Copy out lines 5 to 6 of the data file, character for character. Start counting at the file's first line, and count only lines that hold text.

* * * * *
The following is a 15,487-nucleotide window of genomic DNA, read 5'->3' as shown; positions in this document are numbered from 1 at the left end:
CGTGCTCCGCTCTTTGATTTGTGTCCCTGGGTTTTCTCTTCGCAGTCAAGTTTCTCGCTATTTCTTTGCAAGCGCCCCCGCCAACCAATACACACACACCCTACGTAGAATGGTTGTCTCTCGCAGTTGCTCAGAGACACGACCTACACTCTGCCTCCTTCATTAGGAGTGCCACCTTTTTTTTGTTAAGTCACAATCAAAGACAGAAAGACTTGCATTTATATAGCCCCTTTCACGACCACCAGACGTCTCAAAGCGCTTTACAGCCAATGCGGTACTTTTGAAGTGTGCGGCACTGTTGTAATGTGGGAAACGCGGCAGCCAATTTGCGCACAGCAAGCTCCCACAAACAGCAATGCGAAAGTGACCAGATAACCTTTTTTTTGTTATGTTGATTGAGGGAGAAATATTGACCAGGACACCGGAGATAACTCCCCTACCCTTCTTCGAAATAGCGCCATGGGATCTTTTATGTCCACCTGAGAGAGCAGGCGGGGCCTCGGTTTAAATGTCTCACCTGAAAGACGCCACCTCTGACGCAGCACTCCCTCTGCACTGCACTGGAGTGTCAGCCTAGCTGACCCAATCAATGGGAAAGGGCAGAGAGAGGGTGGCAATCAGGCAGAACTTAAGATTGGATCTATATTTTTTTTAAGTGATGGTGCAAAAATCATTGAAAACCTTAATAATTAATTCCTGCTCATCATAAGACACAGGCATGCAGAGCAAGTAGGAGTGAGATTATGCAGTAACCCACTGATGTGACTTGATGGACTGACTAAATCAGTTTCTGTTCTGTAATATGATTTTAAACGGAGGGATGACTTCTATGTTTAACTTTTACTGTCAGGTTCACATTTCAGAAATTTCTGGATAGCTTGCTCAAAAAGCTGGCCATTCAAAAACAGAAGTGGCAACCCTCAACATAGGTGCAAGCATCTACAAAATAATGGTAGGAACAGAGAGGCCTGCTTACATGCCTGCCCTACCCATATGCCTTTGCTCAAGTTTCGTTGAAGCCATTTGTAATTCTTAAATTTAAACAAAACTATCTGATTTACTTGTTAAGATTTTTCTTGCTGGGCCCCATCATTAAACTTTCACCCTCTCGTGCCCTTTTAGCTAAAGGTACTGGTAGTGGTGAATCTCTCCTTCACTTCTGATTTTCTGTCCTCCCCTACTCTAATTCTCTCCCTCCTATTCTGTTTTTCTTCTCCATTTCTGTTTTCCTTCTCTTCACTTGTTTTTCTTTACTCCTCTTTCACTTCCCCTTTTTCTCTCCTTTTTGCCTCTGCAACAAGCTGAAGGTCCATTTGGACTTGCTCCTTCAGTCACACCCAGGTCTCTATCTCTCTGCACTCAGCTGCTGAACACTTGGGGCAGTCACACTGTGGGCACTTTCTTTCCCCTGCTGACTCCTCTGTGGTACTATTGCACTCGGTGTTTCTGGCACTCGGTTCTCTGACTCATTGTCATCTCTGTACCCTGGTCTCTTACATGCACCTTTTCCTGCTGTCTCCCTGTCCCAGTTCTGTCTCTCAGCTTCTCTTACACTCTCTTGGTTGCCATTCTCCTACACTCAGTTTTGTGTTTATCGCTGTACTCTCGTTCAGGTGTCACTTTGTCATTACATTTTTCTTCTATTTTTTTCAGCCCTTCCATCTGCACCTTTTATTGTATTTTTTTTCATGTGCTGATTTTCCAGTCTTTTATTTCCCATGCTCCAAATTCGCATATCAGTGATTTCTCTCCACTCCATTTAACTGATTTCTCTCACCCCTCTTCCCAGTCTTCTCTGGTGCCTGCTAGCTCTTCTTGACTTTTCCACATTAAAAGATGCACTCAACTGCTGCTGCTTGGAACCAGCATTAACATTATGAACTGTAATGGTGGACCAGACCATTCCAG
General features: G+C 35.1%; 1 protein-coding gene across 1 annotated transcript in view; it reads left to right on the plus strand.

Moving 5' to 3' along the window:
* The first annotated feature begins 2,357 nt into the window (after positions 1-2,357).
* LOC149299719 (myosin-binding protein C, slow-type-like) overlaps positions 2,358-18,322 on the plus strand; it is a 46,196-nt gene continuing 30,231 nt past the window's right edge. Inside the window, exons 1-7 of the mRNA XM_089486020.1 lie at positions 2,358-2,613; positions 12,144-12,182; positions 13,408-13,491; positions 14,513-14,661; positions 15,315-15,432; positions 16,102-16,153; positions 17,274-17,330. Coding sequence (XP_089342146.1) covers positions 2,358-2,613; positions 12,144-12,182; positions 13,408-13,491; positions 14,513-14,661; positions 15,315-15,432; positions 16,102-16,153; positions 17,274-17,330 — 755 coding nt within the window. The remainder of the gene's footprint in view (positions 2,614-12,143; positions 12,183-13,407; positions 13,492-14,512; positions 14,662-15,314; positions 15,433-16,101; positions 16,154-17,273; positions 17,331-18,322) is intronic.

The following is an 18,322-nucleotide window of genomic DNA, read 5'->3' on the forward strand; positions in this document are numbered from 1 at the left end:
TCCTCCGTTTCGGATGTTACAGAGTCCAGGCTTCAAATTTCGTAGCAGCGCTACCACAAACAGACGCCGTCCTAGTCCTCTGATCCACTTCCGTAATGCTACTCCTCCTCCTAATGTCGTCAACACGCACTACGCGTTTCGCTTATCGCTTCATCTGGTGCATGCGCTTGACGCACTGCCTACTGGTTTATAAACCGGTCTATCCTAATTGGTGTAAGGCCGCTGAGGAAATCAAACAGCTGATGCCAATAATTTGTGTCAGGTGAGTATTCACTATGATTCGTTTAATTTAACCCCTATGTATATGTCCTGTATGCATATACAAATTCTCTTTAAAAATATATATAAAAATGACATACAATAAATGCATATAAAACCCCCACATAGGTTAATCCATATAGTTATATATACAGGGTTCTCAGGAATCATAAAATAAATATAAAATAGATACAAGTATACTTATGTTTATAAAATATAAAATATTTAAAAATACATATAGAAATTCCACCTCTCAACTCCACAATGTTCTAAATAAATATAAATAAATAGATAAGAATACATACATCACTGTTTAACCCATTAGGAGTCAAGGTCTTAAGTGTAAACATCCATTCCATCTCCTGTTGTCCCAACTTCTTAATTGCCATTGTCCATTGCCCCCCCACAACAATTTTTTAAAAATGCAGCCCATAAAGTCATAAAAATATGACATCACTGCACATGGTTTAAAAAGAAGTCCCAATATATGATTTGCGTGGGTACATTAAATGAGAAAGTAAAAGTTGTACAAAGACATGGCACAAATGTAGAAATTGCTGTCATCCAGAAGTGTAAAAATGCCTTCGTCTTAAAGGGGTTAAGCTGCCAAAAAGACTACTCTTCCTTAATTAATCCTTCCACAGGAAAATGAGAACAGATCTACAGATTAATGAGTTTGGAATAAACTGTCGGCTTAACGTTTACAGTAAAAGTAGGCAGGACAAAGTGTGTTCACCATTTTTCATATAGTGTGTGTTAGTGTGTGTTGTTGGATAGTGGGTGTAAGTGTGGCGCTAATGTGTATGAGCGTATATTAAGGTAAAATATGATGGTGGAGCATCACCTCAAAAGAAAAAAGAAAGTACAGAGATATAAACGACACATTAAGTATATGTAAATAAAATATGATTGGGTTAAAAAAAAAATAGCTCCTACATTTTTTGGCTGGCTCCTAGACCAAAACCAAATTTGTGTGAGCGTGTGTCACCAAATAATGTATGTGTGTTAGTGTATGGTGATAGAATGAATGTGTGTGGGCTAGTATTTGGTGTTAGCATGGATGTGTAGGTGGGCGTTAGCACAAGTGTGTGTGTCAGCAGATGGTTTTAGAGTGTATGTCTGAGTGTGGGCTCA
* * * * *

* The first annotated feature begins 2,357 nt into the window (after positions 1-2,357).
* LOC149299719 (myosin-binding protein C, slow-type-like) overlaps positions 2,358-18,322 on the plus strand; it is a 46,196-nt gene continuing 30,231 nt past the window's right edge. Inside the window, exons 1-7 of the mRNA XM_089486020.1 lie at positions 2,358-2,613; positions 12,144-12,182; positions 13,408-13,491; positions 14,513-14,661; positions 15,315-15,432; positions 16,102-16,153; positions 17,274-17,330. Coding sequence (XP_089342146.1) covers positions 2,358-2,613; positions 12,144-12,182; positions 13,408-13,491; positions 14,513-14,661; positions 15,315-15,432; positions 16,102-16,153; positions 17,274-17,330 — 755 coding nt within the window. The remainder of the gene's footprint in view (positions 2,614-12,143; positions 12,183-13,407; positions 13,492-14,512; positions 14,662-15,314; positions 15,433-16,101; positions 16,154-17,273; positions 17,331-18,322) is intronic.